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19 hours ago, El Borracho said:

the idiot autotack command. That never has the appropriate angle set. I just push some carefully considered number of +/- 10 or 1 commands.

 

Ditto my Ray unit, except it only knows a 90 deg autotack.  But, it is always 90 and you can override it quickly, don't have to wait for it to finish.  If I want a 110 tack, I hit autotack and add +10 twice immediately.  I can fine tune as needed as the tack completes.

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On 2/25/2021 at 10:49 PM, 964racer said:

I don't know if the pelagic can work this way but I'm considering as my next autopilot, but want to get more practice tacking without the AP in heavy air.

I find the Pelagic tack works ok for me so far at least in "reasonable" conditions (I haven't had it that long), I would like the ability to adjust the preset angle as it is at least 5dg too much. I just let it's do it's thing and at the end adjust with a few key presses (I think you can adjust anytime).
However what I do for jibes is to put it in standby, then give a few pushes to get a gentle curve going (in standby the heading adjust buttons just move the ram in and out a fixed amount and hold it there), as soon as I'm far enough I hit the "engage" button. This works well and lets you decide how fast of a turn you want (but you have to be ready to engage it or you'd end up rounding up too much!). This mimics how I do it with just a bungy wrapped around the tiller.

You could that with a tack if the tack function is too fast, I found with the bungy around the tiller tacks were a bit more tricky in bigger breeze as it wouldn't hold well enough after the tack and would tend to round up wile I was still trimming the jib so I would have to give the traveler a bunch of slack so it would be down after the tack some to avoid rounding up too fast before I got a chance to sheet in.
I have the control on the bulkhead so it's really near the (cabin top) jib winches so it's easy to get to. There is no +/-10 on the Pelagic main unit (but I believe there is on the remote, but I haven't really used it yet)

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On 2/26/2021 at 5:05 PM, jamhass said:

Ditto my Ray unit, except it only knows a 90 deg autotack.  But, it is always 90 and you can override it quickly, don't have to wait for it to finish.  If I want a 110 tack, I hit autotack and add +10 twice immediately.  I can fine tune as needed as the tack completes.

My Ray 8000 does both. But it's ancient. I'm surprised there aren't more like that now.

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50 cent autohelm.  fast set up, held the course while racing for me to eat lunch, seek relief and open - finish a beverage.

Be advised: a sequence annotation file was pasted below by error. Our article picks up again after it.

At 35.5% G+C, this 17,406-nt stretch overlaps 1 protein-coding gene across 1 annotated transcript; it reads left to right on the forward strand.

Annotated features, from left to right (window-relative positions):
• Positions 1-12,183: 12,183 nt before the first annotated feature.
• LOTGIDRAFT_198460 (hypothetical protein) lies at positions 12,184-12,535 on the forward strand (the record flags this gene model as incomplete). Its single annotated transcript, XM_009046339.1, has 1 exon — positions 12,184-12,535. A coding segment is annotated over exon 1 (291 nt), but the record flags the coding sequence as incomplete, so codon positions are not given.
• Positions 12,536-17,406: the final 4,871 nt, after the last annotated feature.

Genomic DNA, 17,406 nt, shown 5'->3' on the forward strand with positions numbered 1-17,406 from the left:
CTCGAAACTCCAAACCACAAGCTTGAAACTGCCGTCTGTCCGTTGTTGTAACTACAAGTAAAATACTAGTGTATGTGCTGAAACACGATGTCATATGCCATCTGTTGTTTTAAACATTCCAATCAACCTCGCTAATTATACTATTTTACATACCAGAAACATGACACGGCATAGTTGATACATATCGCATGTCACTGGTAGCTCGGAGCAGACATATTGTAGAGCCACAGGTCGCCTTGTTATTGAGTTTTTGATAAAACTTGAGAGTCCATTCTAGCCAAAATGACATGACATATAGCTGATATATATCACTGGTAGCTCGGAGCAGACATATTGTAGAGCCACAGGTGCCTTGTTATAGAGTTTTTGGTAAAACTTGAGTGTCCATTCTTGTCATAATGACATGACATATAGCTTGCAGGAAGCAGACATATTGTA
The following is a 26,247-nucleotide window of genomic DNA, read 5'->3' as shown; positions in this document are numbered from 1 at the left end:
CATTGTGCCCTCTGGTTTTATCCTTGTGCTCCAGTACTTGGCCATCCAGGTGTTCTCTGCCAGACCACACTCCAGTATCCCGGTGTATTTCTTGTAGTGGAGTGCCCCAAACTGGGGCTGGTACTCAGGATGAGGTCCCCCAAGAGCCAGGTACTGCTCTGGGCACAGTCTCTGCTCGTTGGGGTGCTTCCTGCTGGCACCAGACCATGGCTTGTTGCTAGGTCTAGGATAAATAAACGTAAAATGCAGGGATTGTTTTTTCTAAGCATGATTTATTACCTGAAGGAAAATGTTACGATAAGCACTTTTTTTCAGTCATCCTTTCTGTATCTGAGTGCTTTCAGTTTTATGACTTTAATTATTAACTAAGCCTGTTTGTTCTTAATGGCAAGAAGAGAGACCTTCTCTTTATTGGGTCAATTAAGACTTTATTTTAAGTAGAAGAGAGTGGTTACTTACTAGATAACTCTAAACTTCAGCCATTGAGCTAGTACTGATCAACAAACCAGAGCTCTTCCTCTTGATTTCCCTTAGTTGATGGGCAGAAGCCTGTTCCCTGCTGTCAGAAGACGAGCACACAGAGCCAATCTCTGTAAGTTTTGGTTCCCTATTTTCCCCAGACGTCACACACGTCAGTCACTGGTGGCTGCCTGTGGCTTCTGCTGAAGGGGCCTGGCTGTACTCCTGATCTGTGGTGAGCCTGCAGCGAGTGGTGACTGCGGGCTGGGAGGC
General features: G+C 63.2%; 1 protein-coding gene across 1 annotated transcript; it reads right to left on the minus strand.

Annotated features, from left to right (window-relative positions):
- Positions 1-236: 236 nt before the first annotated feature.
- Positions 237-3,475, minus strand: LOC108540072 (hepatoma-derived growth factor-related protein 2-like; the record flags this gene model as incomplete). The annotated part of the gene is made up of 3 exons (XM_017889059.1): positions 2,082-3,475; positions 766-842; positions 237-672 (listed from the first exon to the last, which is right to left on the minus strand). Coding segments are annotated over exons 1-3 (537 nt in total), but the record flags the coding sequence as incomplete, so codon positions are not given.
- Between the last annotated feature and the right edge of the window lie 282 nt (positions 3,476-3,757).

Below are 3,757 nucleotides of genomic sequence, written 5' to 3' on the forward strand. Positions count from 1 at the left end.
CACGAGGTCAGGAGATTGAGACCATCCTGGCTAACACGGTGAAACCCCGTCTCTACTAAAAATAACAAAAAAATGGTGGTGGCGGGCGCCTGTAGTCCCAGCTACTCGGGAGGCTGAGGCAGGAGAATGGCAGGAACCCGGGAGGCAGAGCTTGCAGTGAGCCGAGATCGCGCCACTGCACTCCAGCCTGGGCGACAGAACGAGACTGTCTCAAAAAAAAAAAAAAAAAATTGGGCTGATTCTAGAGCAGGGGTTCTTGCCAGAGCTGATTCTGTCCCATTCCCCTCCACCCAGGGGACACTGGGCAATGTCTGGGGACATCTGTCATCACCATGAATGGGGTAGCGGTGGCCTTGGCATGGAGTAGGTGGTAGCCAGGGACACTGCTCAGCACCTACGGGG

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On 3/3/2021 at 11:01 AM, Black Jack said:

50 cent autohelm. 

Regardless of my autopilot, i always have my bungee cord/rope draped across the transom.  You never know when your AP is going to shut off for some stupid reason.  it happens more often than you'd think.  Just the other day it shut off and it took me a minute to realize that the power wire had come slightly lose, but was still basically in place.  Thanks to my 50 cent autohelm, I remained in complete control the whole time.

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Black Jack, I encourage you to watch these videos, if you haven't already.  This is super-easy to set up, and while it steals some efficiency from your mainsail, you don't have to set an extra sail inside the foretriangle, like some other systems do.  This can easily steer the boat, without tacking for a half hour or more, when properly set up.

 

 

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When I set this up on my SHTP Qualifier, when my single Raymarine ST2000 failed at the end of the second day,  I followed their principles.

the latex tubing is cheap...https://www.homedepot.com/p/UDP-1-4-in-I-D-x-3-8-in-O-D-x-10-ft-Natural-Latex-Tubing-T64006001/304185180

I  set up some extra blocks much like the second video illustrates.  I slacked off on the mainsail and just used a couple of hitches to get the self-steering line to attach to the tiller.  I'll probably put a couple of old jam cleats on the tiller for the SHTP, like the first video has.

I found that I needed 2-4 "loops" of surgical tubing, which I locked in by passing them through a s.s. ring, much like a belt buckle, to get the right tension.  I had a piece of low-stretch line go from that s.s. ring to the leeward sheet winch,  just once around and down to the jam cleat below the winch. That made adjusting the leeward  tension really easy.

The whole thing is a bit fiddly to set up but it steered the Wildcat for about 18 hours in winds from about 16 knots down to 5 knots, mostly on a broad reach.  This is usable, if not super-fast, on the Bay.  Just set everything up, and then slack it off when you're steering the boat yourself.  Trim the main with the mainsheet, like always.    If you need ten minutes to set up a spinnaker pole, or something like that, engage the system a few minutes early. Mess with it, until it's right and then go about your business.

If I was going to use sheet to tiller steering to go all day long, or nonstop for a couple of days, I would rig an inner sail....see the following videos.